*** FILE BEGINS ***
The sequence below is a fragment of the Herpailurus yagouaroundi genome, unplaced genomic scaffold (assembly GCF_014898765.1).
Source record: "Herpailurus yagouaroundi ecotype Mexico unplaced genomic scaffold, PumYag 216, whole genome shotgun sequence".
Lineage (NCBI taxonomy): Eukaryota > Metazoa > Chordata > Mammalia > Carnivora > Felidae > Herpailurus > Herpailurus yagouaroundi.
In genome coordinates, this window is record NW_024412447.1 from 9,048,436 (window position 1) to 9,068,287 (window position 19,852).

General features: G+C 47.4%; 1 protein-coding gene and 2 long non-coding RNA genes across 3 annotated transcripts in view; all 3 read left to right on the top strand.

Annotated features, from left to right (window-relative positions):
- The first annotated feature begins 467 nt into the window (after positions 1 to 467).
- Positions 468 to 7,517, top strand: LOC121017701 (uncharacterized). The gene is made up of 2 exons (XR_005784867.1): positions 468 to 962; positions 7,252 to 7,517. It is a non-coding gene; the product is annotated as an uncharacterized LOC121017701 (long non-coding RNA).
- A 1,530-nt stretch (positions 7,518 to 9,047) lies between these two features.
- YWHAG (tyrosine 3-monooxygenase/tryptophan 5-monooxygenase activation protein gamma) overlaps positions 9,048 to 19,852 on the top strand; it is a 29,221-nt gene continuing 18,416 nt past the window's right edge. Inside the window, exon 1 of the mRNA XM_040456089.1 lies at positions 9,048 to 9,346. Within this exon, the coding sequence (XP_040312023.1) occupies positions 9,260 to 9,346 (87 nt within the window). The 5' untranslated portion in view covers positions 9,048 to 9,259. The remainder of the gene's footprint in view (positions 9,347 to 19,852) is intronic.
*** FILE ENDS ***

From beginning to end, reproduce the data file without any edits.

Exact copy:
The sequence below is a fragment of the Herpailurus yagouaroundi genome, unplaced genomic scaffold (assembly GCF_014898765.1).
Source record: "Herpailurus yagouaroundi ecotype Mexico unplaced genomic scaffold, PumYag 216, whole genome shotgun sequence".
Lineage (NCBI taxonomy): Eukaryota > Metazoa > Chordata > Mammalia > Carnivora > Felidae > Herpailurus > Herpailurus yagouaroundi.
In genome coordinates, this window is record NW_024412447.1 from 9,048,436 (window position 1) to 9,068,287 (window position 19,852).

General features: G+C 47.4%; 1 protein-coding gene and 2 long non-coding RNA genes across 3 annotated transcripts in view; all 3 read left to right on the top strand.

Annotated features, from left to right (window-relative positions):
- The first annotated feature begins 467 nt into the window (after positions 1 to 467).
- Positions 468 to 7,517, top strand: LOC121017701 (uncharacterized). The gene is made up of 2 exons (XR_005784867.1): positions 468 to 962; positions 7,252 to 7,517. It is a non-coding gene; the product is annotated as an uncharacterized LOC121017701 (long non-coding RNA).
- A 1,530-nt stretch (positions 7,518 to 9,047) lies between these two features.
- YWHAG (tyrosine 3-monooxygenase/tryptophan 5-monooxygenase activation protein gamma) overlaps positions 9,048 to 19,852 on the top strand; it is a 29,221-nt gene continuing 18,416 nt past the window's right edge. Inside the window, exon 1 of the mRNA XM_040456089.1 lies at positions 9,048 to 9,346. Within this exon, the coding sequence (XP_040312023.1) occupies positions 9,260 to 9,346 (87 nt within the window). The 5' untranslated portion in view covers positions 9,048 to 9,259. The remainder of the gene's footprint in view (positions 9,347 to 19,852) is intronic.